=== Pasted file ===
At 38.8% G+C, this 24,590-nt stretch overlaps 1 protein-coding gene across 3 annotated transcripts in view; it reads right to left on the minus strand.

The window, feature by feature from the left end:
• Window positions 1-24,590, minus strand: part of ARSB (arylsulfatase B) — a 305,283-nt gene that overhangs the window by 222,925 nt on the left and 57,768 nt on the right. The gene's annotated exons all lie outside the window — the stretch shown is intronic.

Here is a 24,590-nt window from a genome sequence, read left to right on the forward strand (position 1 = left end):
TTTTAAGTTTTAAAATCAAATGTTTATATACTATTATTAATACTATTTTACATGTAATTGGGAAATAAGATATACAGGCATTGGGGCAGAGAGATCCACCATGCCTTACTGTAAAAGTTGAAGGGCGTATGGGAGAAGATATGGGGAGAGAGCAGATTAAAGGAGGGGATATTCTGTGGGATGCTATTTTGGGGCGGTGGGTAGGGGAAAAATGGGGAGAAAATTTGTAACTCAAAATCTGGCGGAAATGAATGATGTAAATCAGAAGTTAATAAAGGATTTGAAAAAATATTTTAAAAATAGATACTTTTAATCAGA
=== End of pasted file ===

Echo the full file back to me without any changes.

At 38.8% G+C, this 24,590-nt stretch overlaps 1 protein-coding gene across 3 annotated transcripts in view; it reads right to left on the minus strand.

The window, feature by feature from the left end:
• Window positions 1-24,590, minus strand: part of ARSB (arylsulfatase B) — a 305,283-nt gene that overhangs the window by 222,925 nt on the left and 57,768 nt on the right. The gene's annotated exons all lie outside the window — the stretch shown is intronic.

Here is a 24,590-nt window from a genome sequence, read left to right on the forward strand (position 1 = left end):
TTTTAAGTTTTAAAATCAAATGTTTATATACTATTATTAATACTATTTTACATGTAATTGGGAAATAAGATATACAGGCATTGGGGCAGAGAGATCCACCATGCCTTACTGTAAAAGTTGAAGGGCGTATGGGAGAAGATATGGGGAGAGAGCAGATTAAAGGAGGGGATATTCTGTGGGATGCTATTTTGGGGCGGTGGGTAGGGGAAAAATGGGGAGAAAATTTGTAACTCAAAATCTGGCGGAAATGAATGATGTAAATCAGAAGTTAATAAAGGATTTGAAAAAATATTTTAAAAATAGATACTTTTAATCAGA